Urdu Bazaar Karachi: A Specter of the Revolution
Urdu Bazaar transcends physical location. When the original market in Delhi was destroyed in 1857, the specter began looking for more hospitable venues. The original bazaar in Delhi has evolved into a food street and cloth market; a shadow of its former self. In Pakistan, offshoots have emerged in the cities of Lahore, Rawalpindi, and Karachi. Urdu Bazaar Karachi is the largest of the lot.
URDU BAZAAR KARACHI
The case of Urdu Bazaar Karachi can be considered an anomaly. While other bazaars have made space for eateries, gift shops, and cloth vendors, Urdu Bazaar Karachi has stood firm in its legitimacy- kitab, not kebab.
Having evolved in its offerings over time, the bazaar is the center point of publishing, printing, and selling of various books as well as craft materials.
The cross-generational, partition-era mom n’ pops draw up their shutters in the early hours of fajr. The shops remain open well into the evening, as a steady stream of visitors rotates through its narrow streets. The prices here are competitive while the specialties of each vendor are clearly visible to the discerning reader.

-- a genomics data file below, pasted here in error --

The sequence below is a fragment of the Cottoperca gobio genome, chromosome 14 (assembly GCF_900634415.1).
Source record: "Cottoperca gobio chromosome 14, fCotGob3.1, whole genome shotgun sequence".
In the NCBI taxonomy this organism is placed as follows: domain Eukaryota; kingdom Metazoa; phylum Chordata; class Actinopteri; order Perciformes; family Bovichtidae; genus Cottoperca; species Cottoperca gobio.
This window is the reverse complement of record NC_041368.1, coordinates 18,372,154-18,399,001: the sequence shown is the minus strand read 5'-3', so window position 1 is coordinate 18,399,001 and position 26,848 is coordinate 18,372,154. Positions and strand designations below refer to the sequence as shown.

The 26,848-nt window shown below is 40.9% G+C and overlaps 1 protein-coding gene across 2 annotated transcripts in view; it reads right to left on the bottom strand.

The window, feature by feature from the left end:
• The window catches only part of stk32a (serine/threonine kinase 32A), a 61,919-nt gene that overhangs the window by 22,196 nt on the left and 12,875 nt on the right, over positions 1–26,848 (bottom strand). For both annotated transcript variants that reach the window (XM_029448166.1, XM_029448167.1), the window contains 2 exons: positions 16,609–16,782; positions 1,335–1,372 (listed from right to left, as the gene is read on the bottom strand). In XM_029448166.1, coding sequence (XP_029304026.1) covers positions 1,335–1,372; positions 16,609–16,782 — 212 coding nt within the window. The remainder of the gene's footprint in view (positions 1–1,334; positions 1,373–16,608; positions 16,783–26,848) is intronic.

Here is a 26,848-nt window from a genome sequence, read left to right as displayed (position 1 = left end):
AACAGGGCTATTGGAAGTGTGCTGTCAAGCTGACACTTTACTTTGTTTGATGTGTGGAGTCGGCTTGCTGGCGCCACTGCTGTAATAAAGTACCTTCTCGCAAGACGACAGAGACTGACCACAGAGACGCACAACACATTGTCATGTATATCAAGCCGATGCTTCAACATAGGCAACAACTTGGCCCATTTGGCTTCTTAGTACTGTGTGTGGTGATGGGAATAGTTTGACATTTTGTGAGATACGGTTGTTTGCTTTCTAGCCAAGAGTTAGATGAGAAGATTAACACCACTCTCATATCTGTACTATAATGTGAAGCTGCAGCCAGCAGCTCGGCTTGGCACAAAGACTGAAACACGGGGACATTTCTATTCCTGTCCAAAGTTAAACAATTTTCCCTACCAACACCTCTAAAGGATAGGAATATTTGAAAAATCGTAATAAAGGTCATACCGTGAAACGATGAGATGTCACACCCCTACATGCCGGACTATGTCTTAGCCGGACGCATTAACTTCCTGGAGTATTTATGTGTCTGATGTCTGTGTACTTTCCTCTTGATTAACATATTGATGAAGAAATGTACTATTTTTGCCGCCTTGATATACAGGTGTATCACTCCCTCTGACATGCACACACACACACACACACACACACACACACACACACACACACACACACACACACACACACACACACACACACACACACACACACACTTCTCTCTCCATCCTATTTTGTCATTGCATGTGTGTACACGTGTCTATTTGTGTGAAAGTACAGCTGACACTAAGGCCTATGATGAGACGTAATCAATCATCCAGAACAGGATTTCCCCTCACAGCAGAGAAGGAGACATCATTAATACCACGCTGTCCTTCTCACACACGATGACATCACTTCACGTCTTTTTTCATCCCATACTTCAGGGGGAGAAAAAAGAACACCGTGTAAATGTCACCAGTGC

From fiction to classics, from course-material to poetry in both Urdu and English; there’s little in the world of print publication that cannot be found in Urdu Bazaar Karachi. One second you’ll be digging through a thick stack of old papers and the next you come across a century-old manuscript of immeasurable worth – maybe even a first edition.
The Bazaar has a designated area solely for textbook compilations and photocopying. Reprinting and repackaging expensive textbooks is a lucrative business- copyright laws be damned. Some have stuck to the family code of largely selling Islamic and Religious literature, others offer classic literature only. Those looking for a hit of nostalgia can easily come across Archie comics and R.L. Stine books hidden underneath piles of contemporary young-adult fiction.
Urdu Bazaar sells art supplies, such as paints, charts, clays, and paintbrushes, alongside stationary and journals and lab equipment. The beginning of the school term finds the bazaar flooded with students, moms, and school representatives.
Recent activity by the anti-encroachment authorities across Karachi have the vendors a bit tense. You can almost smell the red-tape in the air. But, despite the looming danger of eviction, it’s business as usual in the stuffy, sticky, and seductive streets of Urdu Bazaar.
The zhuzhed up bookshops dotted across Clifton, with their neatly stacked shelves and shiny wooden floors, don’t hold a candle to the labyrinth that is Urdu Bazaar Karachi. Every reader knows this. Rummaging through tall stacks of discarded books and journals, you might just come across something life altering. One man’s trash…